Linking two enzymes turns plastic-eating bacteria into super-digesters

Read the full story at Massive Science.

Plastic is everywhere. Scientists have found tiny bits of microplastic even in the extremes of the Earth – from the deep-sea of the Mariana Trench to the peaks of the Pyrenees – and damaging life around us. While source reduction can be one of the most effective ways to reduce plastic waste, how do we deal with all of the plastic that already exists, polluting our oceans and overflowing out of landfills?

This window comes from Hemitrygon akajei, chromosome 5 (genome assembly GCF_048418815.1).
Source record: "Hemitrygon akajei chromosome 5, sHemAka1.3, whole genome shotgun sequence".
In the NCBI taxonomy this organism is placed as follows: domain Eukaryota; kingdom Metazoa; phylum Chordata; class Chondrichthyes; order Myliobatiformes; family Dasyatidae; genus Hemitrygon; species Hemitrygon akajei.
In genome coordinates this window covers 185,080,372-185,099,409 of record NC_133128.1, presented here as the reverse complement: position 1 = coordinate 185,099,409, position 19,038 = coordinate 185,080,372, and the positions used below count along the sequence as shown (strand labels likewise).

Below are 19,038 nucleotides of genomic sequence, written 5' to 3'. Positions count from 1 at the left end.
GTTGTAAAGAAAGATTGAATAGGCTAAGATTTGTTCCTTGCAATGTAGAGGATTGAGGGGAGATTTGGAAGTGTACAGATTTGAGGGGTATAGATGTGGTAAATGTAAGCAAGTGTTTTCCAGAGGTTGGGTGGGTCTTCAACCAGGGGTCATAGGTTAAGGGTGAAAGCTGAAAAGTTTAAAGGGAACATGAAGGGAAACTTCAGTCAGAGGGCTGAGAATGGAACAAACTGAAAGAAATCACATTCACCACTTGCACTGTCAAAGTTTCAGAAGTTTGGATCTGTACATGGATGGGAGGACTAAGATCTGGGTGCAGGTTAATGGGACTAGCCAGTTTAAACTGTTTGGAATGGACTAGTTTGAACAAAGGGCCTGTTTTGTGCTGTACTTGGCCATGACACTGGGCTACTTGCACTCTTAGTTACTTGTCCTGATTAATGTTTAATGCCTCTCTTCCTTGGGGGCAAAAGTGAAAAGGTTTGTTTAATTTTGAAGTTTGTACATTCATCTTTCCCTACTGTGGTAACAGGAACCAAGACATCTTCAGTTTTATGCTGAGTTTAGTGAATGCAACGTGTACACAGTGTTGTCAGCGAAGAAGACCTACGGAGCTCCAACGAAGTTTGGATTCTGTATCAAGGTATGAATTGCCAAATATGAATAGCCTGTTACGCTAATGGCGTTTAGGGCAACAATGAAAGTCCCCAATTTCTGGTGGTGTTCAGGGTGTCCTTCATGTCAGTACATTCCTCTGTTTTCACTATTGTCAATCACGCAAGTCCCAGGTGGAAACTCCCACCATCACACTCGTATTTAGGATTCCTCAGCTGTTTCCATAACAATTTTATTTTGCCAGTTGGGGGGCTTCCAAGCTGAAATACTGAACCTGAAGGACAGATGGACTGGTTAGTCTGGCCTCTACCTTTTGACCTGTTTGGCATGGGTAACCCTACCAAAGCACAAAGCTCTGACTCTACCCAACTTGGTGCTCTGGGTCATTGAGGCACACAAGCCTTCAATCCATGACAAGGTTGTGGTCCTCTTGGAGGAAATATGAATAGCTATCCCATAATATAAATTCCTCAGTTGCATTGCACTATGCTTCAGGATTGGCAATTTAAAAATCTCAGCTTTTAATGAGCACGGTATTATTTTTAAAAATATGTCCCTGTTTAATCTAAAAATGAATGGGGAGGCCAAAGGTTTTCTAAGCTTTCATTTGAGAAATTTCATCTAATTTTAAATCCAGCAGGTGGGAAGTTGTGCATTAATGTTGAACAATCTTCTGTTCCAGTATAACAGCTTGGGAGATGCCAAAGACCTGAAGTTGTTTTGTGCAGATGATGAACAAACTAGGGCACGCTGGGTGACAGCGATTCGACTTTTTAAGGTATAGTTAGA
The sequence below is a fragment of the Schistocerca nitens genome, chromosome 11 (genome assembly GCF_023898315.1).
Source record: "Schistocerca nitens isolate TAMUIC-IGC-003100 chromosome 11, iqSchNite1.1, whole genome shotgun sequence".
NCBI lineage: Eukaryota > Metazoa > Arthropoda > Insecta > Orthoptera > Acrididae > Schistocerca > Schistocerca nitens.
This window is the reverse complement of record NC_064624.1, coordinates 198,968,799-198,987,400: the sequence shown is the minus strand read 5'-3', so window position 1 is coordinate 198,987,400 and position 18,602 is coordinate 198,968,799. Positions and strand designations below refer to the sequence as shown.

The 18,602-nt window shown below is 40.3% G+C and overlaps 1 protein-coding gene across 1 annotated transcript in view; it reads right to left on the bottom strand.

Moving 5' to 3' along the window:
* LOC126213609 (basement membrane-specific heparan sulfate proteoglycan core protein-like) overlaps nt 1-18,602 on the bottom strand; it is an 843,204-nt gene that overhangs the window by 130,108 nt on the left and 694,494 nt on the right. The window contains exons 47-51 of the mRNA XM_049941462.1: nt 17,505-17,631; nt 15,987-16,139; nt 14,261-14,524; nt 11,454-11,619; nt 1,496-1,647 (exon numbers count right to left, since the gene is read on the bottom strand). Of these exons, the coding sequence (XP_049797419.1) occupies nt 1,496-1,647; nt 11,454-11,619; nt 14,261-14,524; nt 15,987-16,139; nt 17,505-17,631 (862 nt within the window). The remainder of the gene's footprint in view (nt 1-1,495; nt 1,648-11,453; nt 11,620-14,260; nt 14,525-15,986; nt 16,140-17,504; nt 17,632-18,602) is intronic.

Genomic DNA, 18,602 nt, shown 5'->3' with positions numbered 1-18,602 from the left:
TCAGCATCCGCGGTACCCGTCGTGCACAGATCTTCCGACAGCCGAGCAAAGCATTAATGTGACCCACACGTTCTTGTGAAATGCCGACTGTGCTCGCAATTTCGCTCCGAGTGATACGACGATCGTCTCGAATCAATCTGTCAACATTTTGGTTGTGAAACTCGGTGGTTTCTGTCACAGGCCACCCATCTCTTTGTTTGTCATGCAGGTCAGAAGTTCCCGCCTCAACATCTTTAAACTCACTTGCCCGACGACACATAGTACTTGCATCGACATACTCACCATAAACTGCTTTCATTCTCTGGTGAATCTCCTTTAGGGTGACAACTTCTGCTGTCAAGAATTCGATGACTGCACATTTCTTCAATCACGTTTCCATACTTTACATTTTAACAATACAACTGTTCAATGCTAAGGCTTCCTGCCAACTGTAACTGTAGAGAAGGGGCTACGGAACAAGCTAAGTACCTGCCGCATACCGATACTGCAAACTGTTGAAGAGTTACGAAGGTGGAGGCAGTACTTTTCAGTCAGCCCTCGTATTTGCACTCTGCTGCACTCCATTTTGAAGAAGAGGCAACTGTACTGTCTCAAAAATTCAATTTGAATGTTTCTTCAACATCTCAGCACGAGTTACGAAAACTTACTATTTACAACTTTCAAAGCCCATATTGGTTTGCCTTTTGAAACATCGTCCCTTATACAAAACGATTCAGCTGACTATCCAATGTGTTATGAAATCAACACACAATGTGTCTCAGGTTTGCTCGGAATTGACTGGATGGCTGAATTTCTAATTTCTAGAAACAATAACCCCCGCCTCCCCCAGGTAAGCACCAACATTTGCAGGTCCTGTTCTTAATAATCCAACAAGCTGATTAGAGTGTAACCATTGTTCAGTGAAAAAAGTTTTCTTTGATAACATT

Polyethylene terephthalate, also known as PET and one of the most common types of plastic, is unfortunately notoriously difficult to break down. In 2016 however, scientists found a new species of bacteria outside of a bottle-recycling facility capable of decomposing plastic. The discovery revealed that the bacteria’s abilities depend on two specific enzymes. These enzymes work together in a two-step process to break plastic down into smaller molecules that the bacteria can turn into energy.

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